The International Rice Research Institute (IRRI) hosted an exhibit booth featuring technologies developed by the Stress-tolerant Rice for Africa and South Asia (STRASA) project and Cereal Systems Initiative for South Asia (CSISA). The booth also displayed IRRI technologies and products including the manual transplanter, the community mat nursery, and performance charts of stress-tolerant rice varieties, in partnership with Improved Rice-based Rain-fed Agricultural Systems (IRRAS) and the National Food Security Mission (NFSM). Various literatures on stress-tolerant rice management, seed production, and postharvest techniques were also distributed to farmers and extension workers.

Thousands of farmers from different states visited the IRRI booth  and enquired about the latest technologies developed by the Institute. Many also shared their experiences using IRRI technologies.

Mr. Ram Raji from Madhubani, who has been cultivating Swarna-Sub1, a flood-tolerant rice variety for three years,  was awarded by the Government of Bihar for getting highest paddy yield in the district in 2011.

This year’s Kisan Mela was inaugurated by Dr. J. S. Sandhu, deputy director general (Crop Science) of the Indian Council of Agricultural Research. The representatives from IRRI-India  who attended the event included Dr. Sheetal Sharma, Dr. Sarvesh Shukla, Mr. Mayank Sharma, Mr. Bhanu Bhadauria, Mr. Girija Swain, Dr. Maneesh Dwivedi, Ms. Poornima, Ms. Ishika Gupta, Ms. Mamta Mehar and Mr. Shriram Manogaram.

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Wednesday, March 25, 2015

Hokkaido Univ's Research Faculty of Agriculture strengthens collaboration on rice research and education with IRRI

The Research Faculty of Agriculture, Hokkaido University (RFAAHU) and the International Rice Research Institute (IRRI) signed Memorandum of Agreement strengthening cooperation between the rice scientists of the two institutes. According to the agreement, the two institutes will undertake exchange of organization members and research fellows; joint supervision of students conducting research, thesis, and fieldwork; exchange of academic materials, publications, and information; and conduct joint research projects and organize symposiums.

Representatives from the two institutes also discussed mutual areas of interests.  Chaired by Prof. Yuji Kishima of RFAHU, participants from IRRI included Dr.Noel Magor, Dr. II Ryong Choi, Dr. Russell Reinke, Dr. Takashi Yamano, and Ms. Anilyn Maningas.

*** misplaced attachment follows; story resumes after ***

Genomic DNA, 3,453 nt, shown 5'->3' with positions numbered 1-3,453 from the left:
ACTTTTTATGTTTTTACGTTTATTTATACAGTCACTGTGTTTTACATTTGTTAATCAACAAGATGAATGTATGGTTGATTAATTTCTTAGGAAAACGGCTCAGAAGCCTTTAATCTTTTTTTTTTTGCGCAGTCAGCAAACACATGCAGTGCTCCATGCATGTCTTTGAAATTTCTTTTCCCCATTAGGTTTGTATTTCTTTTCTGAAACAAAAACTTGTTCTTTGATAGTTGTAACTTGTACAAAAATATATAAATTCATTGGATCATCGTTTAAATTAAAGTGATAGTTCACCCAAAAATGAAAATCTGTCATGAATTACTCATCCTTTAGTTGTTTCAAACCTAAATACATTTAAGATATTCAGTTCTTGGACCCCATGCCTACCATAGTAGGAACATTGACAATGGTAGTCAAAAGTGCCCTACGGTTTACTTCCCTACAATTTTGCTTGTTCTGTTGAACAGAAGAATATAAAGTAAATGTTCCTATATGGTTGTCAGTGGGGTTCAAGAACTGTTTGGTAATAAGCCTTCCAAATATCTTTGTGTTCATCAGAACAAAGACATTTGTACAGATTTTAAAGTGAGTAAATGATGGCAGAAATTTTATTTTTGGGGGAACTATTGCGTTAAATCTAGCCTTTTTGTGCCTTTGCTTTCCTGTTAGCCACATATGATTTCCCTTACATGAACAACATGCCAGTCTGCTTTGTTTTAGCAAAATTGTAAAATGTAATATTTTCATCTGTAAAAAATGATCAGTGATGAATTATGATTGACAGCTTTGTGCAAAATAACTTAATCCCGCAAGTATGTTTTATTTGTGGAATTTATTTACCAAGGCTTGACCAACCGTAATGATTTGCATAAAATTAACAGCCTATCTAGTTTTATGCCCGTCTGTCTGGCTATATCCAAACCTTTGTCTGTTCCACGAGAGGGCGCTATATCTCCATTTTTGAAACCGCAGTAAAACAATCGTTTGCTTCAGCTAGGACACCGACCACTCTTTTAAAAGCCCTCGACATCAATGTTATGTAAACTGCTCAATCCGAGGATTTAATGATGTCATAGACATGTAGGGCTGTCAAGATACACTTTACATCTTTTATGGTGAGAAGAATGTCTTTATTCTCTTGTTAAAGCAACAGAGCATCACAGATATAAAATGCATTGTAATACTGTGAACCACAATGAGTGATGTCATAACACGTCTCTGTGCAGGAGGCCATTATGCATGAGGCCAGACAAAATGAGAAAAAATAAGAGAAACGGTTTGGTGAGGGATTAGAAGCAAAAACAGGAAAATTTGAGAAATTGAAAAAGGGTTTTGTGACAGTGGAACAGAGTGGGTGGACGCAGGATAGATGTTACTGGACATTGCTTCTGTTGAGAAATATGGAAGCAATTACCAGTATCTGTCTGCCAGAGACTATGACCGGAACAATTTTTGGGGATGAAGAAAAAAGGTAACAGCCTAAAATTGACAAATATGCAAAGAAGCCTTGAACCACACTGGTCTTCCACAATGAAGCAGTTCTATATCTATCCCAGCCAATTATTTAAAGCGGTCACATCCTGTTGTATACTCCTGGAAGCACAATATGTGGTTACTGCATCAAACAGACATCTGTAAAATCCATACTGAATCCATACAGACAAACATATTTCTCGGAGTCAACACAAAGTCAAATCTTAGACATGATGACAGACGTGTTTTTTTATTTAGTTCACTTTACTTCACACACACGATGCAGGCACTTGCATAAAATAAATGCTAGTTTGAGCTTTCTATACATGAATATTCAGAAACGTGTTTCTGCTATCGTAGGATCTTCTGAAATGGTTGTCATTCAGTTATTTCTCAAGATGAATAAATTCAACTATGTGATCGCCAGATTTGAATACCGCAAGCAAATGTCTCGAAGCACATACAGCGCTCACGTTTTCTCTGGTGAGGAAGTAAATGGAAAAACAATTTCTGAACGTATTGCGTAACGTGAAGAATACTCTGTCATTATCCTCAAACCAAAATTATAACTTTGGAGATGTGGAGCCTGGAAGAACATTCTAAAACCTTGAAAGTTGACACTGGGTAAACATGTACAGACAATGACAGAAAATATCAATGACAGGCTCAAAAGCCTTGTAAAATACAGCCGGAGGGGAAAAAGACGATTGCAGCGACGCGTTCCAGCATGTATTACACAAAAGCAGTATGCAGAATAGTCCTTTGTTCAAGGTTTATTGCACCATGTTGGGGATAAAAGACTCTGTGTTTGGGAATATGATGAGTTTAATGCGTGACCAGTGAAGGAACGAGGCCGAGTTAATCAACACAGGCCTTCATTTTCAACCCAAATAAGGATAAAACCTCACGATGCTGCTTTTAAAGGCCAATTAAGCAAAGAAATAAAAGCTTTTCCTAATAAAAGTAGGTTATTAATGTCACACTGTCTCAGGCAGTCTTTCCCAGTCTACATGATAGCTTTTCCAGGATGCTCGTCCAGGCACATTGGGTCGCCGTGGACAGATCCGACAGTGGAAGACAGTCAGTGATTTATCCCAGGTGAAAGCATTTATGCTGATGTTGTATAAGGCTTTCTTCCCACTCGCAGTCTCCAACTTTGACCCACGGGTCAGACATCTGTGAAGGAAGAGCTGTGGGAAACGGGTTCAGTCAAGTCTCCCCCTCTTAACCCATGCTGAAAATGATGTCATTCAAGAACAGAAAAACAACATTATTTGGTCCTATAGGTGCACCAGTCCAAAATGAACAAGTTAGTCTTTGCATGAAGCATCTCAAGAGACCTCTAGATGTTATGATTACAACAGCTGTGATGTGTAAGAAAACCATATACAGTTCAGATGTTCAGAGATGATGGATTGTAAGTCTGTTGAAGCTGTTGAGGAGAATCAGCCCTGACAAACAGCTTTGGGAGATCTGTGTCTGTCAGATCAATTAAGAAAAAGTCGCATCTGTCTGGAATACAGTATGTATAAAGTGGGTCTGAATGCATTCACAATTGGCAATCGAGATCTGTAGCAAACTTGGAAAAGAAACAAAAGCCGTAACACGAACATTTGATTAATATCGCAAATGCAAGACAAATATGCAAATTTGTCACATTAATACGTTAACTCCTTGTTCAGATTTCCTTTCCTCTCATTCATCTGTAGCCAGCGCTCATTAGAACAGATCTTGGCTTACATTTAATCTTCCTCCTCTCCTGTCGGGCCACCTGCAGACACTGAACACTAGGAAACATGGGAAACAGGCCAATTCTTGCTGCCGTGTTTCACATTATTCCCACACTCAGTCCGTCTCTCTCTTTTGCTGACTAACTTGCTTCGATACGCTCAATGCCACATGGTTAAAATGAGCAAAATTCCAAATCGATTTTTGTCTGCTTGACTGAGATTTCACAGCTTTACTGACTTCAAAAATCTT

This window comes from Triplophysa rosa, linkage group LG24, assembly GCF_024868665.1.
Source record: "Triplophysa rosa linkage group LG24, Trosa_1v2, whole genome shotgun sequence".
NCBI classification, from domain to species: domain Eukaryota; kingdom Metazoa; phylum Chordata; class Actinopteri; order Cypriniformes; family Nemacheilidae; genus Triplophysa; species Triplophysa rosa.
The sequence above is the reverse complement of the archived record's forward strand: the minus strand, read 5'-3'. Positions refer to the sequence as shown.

IRRI External Relations Director Corinta Guerta and RFAAHU Dean Prof. Tomomi Marutani signed the agreement on 10 March.

RFAAHU was inaugurated in 1876 and was the first academic institute in Japan to award bachelor degrees. Today, it remains at the forefront of research on food security, bio-resource management, biomass energy supply, and environmental conservation through restructuring of systematized agriculture. 

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Friday, March 20, 2015

RMQA-RDM training team concludes this year’s 1st RDM 101

The International Rice Research Institute (IRRI) Risk Management and Quality Assurance Research Data Management (RMQA-RDM) training team concluded this year’s first Research Data Management (RDM) 101 course.

Thirteen participants completed the three-day training course: three from IRRI-India country office (CSISA); internal IRRI staff include five from Plant Breeding, Genetics, and Biotechnology (PBGB), four from Crop and Environmental Sciences Division (CESD); one from Grain Quality and Nutrition Center (GQNC); and one from Genetic Resources Center (GRC). It was held on 17-19 March 2015 at the IT Learning Center in the IRRI Headquarters.

The course covered all areas of data management: data management planning; data documentation; data collection and pre-analysis of statistical software (using MS Access for data transformation as pre-analysis in statistical software); data validation and quality control; using bar codes in experiments; using  mobile devices in collecting data; data storage backup, and security; and data archival and sharing. Moreover, the training team also discussed and demonstrated file management tools/software that include: Beyond Compare, Cobian, Mendeley, and the IRRI Dataverse (an online repository for data archiving and sharing).

The training team, managed by IRRI-RMQA Senior Manager Menchu Bernardo, is composed of Enrico Mercado and Deacart Arreza. Mr. Rogelio Alvarez of Information Technology Services (ITS) provided a lecture on data backup, security and storage.